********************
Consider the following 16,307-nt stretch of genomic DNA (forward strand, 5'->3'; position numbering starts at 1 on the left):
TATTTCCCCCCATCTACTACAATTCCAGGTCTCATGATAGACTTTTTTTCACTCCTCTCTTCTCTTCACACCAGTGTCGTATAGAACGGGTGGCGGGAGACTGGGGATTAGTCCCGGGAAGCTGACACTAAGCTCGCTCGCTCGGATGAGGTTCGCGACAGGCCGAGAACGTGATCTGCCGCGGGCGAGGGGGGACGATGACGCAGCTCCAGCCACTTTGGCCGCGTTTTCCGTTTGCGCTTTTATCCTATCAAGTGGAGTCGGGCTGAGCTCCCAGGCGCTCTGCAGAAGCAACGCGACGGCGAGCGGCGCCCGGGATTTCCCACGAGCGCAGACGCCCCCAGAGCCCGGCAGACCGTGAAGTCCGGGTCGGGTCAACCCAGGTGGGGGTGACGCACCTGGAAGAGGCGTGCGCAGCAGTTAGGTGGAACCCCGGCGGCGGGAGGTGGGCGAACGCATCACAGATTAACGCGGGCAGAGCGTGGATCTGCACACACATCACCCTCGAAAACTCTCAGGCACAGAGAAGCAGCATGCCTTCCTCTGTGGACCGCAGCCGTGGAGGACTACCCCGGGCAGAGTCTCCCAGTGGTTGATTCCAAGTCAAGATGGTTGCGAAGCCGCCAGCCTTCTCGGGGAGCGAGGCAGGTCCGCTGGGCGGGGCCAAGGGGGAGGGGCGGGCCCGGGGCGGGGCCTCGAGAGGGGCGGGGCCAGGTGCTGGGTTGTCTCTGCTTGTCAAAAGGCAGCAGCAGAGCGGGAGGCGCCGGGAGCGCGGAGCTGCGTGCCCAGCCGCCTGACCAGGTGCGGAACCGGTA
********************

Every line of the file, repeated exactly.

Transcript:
Consider the following 16,307-nt stretch of genomic DNA (forward strand, 5'->3'; position numbering starts at 1 on the left):
TATTTCCCCCCATCTACTACAATTCCAGGTCTCATGATAGACTTTTTTTCACTCCTCTCTTCTCTTCACACCAGTGTCGTATAGAACGGGTGGCGGGAGACTGGGGATTAGTCCCGGGAAGCTGACACTAAGCTCGCTCGCTCGGATGAGGTTCGCGACAGGCCGAGAACGTGATCTGCCGCGGGCGAGGGGGGACGATGACGCAGCTCCAGCCACTTTGGCCGCGTTTTCCGTTTGCGCTTTTATCCTATCAAGTGGAGTCGGGCTGAGCTCCCAGGCGCTCTGCAGAAGCAACGCGACGGCGAGCGGCGCCCGGGATTTCCCACGAGCGCAGACGCCCCCAGAGCCCGGCAGACCGTGAAGTCCGGGTCGGGTCAACCCAGGTGGGGGTGACGCACCTGGAAGAGGCGTGCGCAGCAGTTAGGTGGAACCCCGGCGGCGGGAGGTGGGCGAACGCATCACAGATTAACGCGGGCAGAGCGTGGATCTGCACACACATCACCCTCGAAAACTCTCAGGCACAGAGAAGCAGCATGCCTTCCTCTGTGGACCGCAGCCGTGGAGGACTACCCCGGGCAGAGTCTCCCAGTGGTTGATTCCAAGTCAAGATGGTTGCGAAGCCGCCAGCCTTCTCGGGGAGCGAGGCAGGTCCGCTGGGCGGGGCCAAGGGGGAGGGGCGGGCCCGGGGCGGGGCCTCGAGAGGGGCGGGGCCAGGTGCTGGGTTGTCTCTGCTTGTCAAAAGGCAGCAGCAGAGCGGGAGGCGCCGGGAGCGCGGAGCTGCGTGCCCAGCCGCCTGACCAGGTGCGGAACCGGTA